The people of Svaneke built a symbolic well at the other end of town to continue to celebrate Midsummer Eve. The well is now a tub of water with flower decorations around it. People throw coins into the water and the money is given to young children for new clothing to wear during their confirmation in the church.

The young ones make the flower decorations, going out into the forest early in the morning to collect the greens and flowers.

Around the well there are tents where they sell Aebleskiver, icecream, sausages and beer. Midsummer's Eve is a big feast.

When it gets dark, all gather around the big bonfire and sing traditional Midsummer songs. The children buy torches, walk through the town and light the bonfire."


"Small wells are built by children and their parents on the street outside their homes. They put a little bowl with water and rose petals under it, and people who are passing throw coins into them. The coins are for the children.

The tradition is connected to Svaneke, but does occur in a few small towns nearby as well."

Thank you, Margit, for taking the time and effort to write the story in English so that I could share it here.

As soon as my well is in bloom - you will be the first to know!


For now, I leave you with a picture of the lovely hanging baskets my sweetie planted for me. They had no problem blooming for the celebration!

Happy Midsummer!

Thank you for sharing such

Thank you for sharing such wonderful pic and stories. I love to read comments, share pics, from the world around us, they make me happy.

what a lovely midsummer well

what a lovely midsummer well you have made, it helps me to think of the upcomming spring to make plans for my new big balcony. thank you for the sharing;-D

These photos are so amazing.

These photos are so amazing. Thank you for sharing all of them. It always amazes me that you get so much done. I'm visiting out of twon, but I had to come here while everyone was still sleeping and see what you're doing!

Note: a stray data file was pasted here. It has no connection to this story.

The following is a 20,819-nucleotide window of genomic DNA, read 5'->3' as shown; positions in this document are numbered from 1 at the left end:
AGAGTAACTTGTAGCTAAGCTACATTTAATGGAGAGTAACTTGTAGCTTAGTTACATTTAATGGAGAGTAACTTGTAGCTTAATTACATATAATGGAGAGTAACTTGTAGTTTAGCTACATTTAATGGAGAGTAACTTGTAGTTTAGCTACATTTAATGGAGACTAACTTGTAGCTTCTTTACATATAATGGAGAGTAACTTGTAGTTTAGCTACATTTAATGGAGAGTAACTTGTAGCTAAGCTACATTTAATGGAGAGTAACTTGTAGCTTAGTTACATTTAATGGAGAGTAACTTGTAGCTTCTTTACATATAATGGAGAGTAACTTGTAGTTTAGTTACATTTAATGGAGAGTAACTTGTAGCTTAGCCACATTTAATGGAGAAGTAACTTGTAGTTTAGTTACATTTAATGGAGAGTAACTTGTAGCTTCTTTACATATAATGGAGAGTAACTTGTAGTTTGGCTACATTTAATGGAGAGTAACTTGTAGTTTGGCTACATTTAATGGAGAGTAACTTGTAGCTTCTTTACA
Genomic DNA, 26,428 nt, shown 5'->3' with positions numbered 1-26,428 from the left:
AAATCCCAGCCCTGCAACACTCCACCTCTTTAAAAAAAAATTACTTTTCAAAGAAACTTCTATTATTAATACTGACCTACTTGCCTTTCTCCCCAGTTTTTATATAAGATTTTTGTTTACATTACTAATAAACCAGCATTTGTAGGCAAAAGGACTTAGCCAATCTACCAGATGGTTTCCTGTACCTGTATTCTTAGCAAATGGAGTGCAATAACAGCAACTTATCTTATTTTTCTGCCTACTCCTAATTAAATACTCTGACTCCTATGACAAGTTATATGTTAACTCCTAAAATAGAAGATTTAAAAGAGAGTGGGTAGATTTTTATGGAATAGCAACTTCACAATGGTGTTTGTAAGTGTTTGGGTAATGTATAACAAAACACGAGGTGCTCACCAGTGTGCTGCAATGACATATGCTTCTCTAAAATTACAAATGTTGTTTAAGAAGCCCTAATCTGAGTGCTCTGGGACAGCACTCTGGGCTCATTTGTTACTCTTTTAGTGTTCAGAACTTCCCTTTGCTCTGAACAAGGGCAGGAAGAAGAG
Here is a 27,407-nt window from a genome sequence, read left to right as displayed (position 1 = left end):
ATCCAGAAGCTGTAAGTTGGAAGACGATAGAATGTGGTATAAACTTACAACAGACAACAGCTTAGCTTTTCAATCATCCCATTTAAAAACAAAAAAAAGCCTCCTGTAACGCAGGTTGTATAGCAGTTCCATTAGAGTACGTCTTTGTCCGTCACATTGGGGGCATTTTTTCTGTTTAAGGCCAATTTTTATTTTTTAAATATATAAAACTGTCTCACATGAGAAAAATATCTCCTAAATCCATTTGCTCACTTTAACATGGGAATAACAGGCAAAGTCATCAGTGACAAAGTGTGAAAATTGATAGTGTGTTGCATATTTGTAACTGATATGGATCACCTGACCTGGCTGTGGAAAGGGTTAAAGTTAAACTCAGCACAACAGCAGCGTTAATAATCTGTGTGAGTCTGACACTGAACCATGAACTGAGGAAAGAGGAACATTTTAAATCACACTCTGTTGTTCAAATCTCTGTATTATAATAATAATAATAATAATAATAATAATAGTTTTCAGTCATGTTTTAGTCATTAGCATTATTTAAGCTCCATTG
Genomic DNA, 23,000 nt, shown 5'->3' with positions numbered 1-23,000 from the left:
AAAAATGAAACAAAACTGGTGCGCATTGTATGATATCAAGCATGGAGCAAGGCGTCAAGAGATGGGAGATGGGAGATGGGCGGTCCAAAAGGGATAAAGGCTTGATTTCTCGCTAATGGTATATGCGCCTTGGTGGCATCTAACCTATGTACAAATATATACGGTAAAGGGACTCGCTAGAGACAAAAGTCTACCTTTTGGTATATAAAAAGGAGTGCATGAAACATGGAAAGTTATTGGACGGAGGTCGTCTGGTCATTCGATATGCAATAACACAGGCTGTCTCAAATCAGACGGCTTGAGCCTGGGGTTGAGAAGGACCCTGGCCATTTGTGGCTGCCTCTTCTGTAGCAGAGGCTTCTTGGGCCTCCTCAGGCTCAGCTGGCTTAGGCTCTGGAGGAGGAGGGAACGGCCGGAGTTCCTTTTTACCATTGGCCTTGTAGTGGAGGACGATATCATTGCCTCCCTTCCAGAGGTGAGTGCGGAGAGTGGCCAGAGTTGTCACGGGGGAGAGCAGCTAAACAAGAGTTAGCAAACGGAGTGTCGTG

p.s. there are no comments enabled on the Jerusalem post, just so you know...

Thank you for sharing this

Thank you for sharing this lovely Midsummer tradition they have in Denmark, Pam. :-D (And thank you to Margit, of course. :) ) I really wish to visit this country, one day, so I found this information to be very interesting.

It's too bad that your flowers didn't blossomed on time for your own homemade wells. Let's cross fingers it will do so, very soon! (After all, summer's here and we need more flowers! :-) )

I think I'll join in and start this tradition for next year's midsummer! :-D I've been looking for way to celebrate the different solstices during the year, and I really love this one. I'm defenetely writing this down.

Much hugs! :-)

What a gorgeous garden! The

What a gorgeous garden! The well looks fabulous despite the sweet peas not cooperating. You've inspired me to celebrate midsummer next year- perhaps we'll have a party that culminates with a bonfire. My wheels are definitely turning on this one!

I've had trouble getting out

I've had trouble getting out of bed to face the day sometimes, but now your blog is the first thing I think about on waking, so I have my cup of tea and toast with you (so to speak) reading your blog first, then I move onto others. I adore sweetpeas and have had the odd successful crop. Naturally, not to be left out - when it comes time to plant these babies (around March here) I'm going try and bring some of the Denmark tradition into my Aussie garden.

I can always count on you to

I can always count on you to bring such beauty and fun! My Dad just emailed all of us with a picture of a bonfire and said we will be celebrating that way next year! He always talks about how today is celebrated in Denmark. It sounds like so much fun. I had not seen this tradition with the flowers and I LOVE it. I think I will make my own version next year! Thanks, as always, for the inspiration, Pam!!

Your Friend,